Tick, tock: Timepieces of Christchurch

Daylight Saving Time ends this weekend (clocks back one hour on Sunday morning, folks) and while changing the time on various clocks and watches around the house can be a chore, it must surely be less hassle than having to change the time on a floral clock or a clock tower?

So here’s to the custodians of large clocks everywhere, but especially those in Christchurch!

Here are some of my favourite big timepieces; some still ticking, others now lost.

Central Post Office in Cathedral Square
Central Post Office in Cathedral Square, 1963, Flickr File reference: HW-08-FE-08, Private collection Christchurch City Libraries

Looking rather fetching here in the 1960s, complete with belfry, the chief post office clock was installed in 1879 but is not currently in place, with the hole where the clock should be covered up. Here’s hoping it comes back eventually.

Also in Cathedral Square, who could forget the Government Life Building digital clock? With it’s alternating time and temperature information, it was always satisfying to look up on a hot day and have it confirmed that actually, yes, it IS hot.

The Government Life Building was demolished in 2014.

Government Life Building showing clock 12:45 4 July 1963 CCCPlans Government-Life-11-2
Government Life Building showing clock 12:45 4 July 1963 CCCPlans Government-Life-11-2

Still in the central city, the Victoria clock tower, originally known as the Jubilee Clock, was previously at the High/Manchester corner (as it is pictured below).

The clock tower, Christchurch [ca. 1925]
The clock tower, Christchurch [ca. 1925] File Reference CCL PhotoCD 14 IMG0019
It wasn’t until 1930 that the clock tower was moved to Victoria Street where it can still be seen today. Following the quakes it has had a lot of restoration and repair and was officially unveiled by Mayor Lianne Dalziel on 22 October 2014.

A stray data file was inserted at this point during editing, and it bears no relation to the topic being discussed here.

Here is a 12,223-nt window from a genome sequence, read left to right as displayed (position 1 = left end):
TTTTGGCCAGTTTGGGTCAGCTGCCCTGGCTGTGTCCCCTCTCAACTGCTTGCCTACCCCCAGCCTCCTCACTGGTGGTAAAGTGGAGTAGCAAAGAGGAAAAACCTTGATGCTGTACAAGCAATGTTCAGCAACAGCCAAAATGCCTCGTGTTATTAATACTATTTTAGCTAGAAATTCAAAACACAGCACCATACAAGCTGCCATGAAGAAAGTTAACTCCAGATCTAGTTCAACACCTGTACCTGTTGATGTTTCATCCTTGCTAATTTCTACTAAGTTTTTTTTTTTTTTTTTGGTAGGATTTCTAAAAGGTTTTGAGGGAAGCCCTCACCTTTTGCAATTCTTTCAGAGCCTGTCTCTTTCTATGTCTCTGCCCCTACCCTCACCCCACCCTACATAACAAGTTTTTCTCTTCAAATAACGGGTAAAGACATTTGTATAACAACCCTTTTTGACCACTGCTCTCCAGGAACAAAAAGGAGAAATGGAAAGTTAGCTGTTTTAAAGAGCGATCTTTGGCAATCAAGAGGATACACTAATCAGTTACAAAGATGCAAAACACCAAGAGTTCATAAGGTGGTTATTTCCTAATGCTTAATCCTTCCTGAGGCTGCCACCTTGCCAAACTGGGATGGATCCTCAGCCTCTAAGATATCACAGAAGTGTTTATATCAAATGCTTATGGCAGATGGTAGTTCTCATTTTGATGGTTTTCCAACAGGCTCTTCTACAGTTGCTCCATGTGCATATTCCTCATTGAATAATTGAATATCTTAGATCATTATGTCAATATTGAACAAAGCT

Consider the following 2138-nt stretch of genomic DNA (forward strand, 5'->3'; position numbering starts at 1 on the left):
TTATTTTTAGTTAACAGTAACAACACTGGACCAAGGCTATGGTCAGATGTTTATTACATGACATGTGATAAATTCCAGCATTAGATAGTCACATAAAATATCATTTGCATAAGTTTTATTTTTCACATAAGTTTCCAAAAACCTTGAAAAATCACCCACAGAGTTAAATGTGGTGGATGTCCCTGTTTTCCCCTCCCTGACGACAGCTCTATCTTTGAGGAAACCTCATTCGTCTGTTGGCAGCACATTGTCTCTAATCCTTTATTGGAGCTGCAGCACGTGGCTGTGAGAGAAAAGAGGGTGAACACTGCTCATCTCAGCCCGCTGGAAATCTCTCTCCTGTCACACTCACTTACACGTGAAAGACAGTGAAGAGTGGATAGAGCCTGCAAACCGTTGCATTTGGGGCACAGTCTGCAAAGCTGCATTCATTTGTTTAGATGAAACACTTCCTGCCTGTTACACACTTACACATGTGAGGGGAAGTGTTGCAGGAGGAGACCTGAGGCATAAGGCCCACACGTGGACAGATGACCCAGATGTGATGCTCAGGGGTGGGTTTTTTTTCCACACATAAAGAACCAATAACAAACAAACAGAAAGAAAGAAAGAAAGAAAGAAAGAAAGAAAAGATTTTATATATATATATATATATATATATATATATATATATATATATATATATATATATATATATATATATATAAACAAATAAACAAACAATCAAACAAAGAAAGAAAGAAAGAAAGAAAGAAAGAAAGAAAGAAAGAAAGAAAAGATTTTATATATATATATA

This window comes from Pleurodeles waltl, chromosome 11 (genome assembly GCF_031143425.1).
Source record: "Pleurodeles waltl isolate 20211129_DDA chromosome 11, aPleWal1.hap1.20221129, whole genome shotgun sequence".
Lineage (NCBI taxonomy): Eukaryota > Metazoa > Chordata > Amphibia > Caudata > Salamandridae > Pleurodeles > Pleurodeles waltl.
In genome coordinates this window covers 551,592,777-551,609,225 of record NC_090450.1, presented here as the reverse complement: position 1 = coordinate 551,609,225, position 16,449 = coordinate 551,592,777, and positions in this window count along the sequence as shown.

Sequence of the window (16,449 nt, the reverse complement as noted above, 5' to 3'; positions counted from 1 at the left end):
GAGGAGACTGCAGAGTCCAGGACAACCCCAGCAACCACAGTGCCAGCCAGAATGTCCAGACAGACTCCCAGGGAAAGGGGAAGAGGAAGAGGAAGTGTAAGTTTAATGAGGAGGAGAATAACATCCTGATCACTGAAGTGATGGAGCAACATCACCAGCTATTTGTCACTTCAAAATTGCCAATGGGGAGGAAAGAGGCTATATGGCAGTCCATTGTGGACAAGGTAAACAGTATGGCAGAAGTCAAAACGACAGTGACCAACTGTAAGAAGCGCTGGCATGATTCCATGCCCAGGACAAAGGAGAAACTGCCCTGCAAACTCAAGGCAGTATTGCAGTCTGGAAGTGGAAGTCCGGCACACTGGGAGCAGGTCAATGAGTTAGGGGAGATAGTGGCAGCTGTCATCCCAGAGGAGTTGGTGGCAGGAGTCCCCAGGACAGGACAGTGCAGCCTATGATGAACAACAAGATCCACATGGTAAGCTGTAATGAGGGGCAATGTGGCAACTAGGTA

89 to 91 Victoria Street: Jubilee Clock Tower after the 22 February Earthquake
89 to 91 Victoria Street: Jubilee Clock Tower after the 22 February Earthquake by D M Robertson in Kete Christchurch is licensed under a Creative Commons Attribution-Noncommercial-Share Alike 3.0 New Zealand License

Who remembers this one on the old M. E. D. building (later Southpower, then Orion) on Manchester Street? I love the square shape and minimalist look, not to mention the steps and gantry that provide access to anyone who had to adjust the time on it.

Orion Clock, 218 Manchester Street
Orion Clock, 218 Manchester Street by CityScape in Kete Christchurch is licensed under a Creative Commons Attribution-Noncommercial-Share Alike 3.0 New Zealand License

But in my opinion it’s not a patch on the original clock installed when the building was new, in 1939. The bold octagonal shape for the face, a rockstar font for the sign above it, neon on the hands and numbers… now THAT was a clock.

Close view of M.E.D clock, 1939
Close view of M.E.D clock, 1939, File Reference CCL-MED-0100

Out at New Brighton, another 1930s clock tower that has pride of place in front of the library has an interesting history. It’s perhaps not the most large or impressive clock tower in the city but I do like its vaguely nautical, art deco styling. This is another clock tower that has suffered some quake damage but repairs are planned.

New Brighton clock tower,
Cracks in Clock Tower – September 2010 39 by CityScape in Kete Christchurch is licensed under a Creative Commons Attribution-Noncommercial-Share Alike 3.0 New Zealand License

And who could forget this beauty? The floral clock. Sitting in the northwest corner of Victoria Square it was donated to the city in 1953 and has a face 8.5m in diameter. It’s by far the prettiest of all the public clocks featuring, as it does, 7000 individual plants.

Floral Clock, Victoria Square
Floral Clock, Victoria Square [1963], File reference: HW-08-FE-14. From Kete Christchurch and licensed under a Creative Commons Attribution-Noncommercial-No Derivatives 3.0 New Zealand License

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